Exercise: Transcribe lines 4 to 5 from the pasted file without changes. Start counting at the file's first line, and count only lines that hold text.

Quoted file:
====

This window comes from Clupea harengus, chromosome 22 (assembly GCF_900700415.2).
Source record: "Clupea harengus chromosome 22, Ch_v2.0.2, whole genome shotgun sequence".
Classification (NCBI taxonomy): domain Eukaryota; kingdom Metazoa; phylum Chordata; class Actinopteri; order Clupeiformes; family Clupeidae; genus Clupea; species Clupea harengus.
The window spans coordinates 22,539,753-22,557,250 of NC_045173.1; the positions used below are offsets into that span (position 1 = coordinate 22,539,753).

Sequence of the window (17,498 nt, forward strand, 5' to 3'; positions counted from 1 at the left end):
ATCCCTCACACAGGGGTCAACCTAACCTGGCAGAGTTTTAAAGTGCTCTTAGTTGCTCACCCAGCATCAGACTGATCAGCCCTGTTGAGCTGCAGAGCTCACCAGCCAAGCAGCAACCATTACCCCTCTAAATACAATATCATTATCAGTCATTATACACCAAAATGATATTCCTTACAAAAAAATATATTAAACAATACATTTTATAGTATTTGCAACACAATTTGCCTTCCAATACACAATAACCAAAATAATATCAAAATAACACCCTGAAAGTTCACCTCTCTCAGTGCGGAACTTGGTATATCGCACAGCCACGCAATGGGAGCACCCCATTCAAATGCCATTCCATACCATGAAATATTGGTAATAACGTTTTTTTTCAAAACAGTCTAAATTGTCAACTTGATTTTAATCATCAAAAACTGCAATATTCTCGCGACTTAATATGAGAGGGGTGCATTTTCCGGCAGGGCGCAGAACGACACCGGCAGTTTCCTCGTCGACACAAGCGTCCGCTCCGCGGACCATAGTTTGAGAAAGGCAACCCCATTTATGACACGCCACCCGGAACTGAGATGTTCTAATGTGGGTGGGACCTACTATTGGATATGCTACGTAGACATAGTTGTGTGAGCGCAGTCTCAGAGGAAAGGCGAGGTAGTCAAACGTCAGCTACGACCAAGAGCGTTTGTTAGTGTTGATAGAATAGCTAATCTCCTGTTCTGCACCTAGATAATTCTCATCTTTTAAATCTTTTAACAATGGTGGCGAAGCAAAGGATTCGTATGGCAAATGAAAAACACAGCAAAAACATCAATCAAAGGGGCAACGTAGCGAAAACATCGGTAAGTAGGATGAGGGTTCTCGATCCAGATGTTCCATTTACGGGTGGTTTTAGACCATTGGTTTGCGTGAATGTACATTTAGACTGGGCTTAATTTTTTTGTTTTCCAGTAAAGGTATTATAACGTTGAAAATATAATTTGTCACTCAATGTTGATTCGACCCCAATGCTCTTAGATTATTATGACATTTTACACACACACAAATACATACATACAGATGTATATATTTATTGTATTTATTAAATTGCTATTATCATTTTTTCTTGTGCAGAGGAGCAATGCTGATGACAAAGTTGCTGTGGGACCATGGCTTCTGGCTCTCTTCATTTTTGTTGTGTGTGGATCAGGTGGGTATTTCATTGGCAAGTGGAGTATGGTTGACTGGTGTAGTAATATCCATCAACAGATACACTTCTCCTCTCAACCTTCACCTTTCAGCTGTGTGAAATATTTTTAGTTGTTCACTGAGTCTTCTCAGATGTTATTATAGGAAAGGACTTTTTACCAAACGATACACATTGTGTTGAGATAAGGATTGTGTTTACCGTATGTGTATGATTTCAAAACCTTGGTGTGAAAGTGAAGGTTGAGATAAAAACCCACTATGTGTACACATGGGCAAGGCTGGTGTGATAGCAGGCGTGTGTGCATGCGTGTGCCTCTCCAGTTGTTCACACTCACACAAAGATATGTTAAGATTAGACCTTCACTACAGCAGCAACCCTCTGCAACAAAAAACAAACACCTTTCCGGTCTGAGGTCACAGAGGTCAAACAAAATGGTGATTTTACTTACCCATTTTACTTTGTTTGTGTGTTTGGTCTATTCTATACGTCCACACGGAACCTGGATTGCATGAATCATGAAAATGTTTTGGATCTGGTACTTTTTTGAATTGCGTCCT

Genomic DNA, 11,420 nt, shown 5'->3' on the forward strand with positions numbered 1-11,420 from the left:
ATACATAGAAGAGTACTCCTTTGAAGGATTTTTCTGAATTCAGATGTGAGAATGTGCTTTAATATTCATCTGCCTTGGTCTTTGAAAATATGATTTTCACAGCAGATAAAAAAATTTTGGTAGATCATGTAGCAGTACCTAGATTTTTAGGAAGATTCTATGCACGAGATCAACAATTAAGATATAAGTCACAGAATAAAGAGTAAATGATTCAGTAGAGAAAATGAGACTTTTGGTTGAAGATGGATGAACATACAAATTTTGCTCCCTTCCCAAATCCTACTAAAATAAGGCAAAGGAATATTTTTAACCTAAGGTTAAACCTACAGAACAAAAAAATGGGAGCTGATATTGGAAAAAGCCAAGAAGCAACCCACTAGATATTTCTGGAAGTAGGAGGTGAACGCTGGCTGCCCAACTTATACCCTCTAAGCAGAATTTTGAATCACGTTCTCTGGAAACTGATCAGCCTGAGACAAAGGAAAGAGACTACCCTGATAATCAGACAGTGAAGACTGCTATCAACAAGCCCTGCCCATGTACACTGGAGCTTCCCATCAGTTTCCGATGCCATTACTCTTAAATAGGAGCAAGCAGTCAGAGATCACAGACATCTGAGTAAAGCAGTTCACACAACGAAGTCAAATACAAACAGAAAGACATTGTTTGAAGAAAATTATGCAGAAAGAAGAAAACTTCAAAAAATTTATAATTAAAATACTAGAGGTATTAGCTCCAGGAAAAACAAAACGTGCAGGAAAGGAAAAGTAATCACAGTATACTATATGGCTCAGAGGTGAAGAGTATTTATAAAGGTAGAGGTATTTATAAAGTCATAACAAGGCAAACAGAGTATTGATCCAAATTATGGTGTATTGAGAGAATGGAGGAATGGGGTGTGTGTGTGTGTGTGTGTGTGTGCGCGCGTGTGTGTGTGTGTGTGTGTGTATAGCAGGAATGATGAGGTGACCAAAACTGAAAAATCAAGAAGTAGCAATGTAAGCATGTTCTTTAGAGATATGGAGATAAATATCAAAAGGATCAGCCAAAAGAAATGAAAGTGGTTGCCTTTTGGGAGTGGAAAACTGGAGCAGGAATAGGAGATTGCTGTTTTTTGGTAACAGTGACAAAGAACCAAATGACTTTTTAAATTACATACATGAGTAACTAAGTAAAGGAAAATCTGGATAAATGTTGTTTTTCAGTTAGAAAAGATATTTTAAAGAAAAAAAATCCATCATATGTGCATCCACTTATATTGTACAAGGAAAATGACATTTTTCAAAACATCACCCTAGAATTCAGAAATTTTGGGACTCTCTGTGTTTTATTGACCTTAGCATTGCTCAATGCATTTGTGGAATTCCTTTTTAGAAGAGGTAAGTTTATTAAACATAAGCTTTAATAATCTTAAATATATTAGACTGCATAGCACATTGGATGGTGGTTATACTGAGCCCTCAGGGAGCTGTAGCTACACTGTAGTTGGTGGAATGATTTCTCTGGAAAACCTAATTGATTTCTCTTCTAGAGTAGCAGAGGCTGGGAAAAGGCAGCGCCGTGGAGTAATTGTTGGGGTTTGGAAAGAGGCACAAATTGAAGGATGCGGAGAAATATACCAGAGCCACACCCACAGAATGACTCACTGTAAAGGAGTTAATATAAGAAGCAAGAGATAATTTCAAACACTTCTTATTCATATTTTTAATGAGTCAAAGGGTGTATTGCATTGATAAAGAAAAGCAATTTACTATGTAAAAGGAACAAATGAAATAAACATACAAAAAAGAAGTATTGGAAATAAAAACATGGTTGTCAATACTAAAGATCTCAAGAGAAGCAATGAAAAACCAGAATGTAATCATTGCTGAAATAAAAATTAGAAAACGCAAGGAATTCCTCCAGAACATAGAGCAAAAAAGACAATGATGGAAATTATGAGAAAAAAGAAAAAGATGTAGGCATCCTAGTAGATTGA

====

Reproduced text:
The window spans coordinates 22,539,753-22,557,250 of NC_045173.1; the positions used below are offsets into that span (position 1 = coordinate 22,539,753).

Sequence of the window (17,498 nt, forward strand, 5' to 3'; positions counted from 1 at the left end):